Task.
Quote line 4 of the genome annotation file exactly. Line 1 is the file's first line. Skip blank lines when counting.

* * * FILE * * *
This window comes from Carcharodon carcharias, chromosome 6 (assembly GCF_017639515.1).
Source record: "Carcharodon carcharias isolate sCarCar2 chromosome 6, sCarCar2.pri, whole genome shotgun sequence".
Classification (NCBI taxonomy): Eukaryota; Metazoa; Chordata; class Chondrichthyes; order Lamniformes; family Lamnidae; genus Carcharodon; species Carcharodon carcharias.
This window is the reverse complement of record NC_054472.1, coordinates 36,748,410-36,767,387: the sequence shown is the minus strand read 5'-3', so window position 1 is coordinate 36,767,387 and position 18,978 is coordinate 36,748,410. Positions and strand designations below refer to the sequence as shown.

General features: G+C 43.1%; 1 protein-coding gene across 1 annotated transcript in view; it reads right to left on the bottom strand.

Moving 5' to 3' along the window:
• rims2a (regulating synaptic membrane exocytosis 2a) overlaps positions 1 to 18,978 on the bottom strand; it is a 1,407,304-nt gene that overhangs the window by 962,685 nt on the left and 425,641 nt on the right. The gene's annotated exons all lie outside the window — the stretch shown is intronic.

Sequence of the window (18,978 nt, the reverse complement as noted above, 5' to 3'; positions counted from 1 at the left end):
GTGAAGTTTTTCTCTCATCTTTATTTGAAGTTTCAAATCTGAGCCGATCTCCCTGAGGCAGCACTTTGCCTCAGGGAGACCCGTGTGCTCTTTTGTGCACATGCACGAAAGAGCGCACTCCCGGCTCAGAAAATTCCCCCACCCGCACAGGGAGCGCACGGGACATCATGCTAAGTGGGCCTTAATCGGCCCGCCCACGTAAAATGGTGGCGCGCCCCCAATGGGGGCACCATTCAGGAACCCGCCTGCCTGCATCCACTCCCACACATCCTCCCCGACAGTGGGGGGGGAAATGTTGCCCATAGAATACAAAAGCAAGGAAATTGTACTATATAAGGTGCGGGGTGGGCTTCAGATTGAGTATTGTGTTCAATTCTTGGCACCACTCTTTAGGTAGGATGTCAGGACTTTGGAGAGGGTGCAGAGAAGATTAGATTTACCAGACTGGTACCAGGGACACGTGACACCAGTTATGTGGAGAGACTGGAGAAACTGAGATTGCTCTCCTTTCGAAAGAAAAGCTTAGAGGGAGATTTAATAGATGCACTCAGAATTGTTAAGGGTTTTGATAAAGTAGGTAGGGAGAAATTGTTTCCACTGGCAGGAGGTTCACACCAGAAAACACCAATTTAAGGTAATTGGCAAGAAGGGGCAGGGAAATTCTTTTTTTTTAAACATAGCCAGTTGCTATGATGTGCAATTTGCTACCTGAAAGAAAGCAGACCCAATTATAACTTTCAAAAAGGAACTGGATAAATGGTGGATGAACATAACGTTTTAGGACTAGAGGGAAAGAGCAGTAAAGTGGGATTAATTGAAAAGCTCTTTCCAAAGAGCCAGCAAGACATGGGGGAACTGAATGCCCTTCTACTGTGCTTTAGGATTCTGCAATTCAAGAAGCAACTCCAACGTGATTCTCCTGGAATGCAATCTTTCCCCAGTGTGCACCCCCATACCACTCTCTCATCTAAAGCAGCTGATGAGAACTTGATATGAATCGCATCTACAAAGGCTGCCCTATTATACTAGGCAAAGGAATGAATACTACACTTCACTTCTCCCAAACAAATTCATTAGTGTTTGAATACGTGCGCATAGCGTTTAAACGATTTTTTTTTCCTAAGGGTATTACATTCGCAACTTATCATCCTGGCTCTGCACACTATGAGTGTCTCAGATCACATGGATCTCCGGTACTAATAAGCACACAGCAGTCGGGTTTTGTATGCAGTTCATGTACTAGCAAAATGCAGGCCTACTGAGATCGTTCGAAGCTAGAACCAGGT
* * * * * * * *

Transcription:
This window is the reverse complement of record NC_054472.1, coordinates 36,748,410-36,767,387: the sequence shown is the minus strand read 5'-3', so window position 1 is coordinate 36,767,387 and position 18,978 is coordinate 36,748,410. Positions and strand designations below refer to the sequence as shown.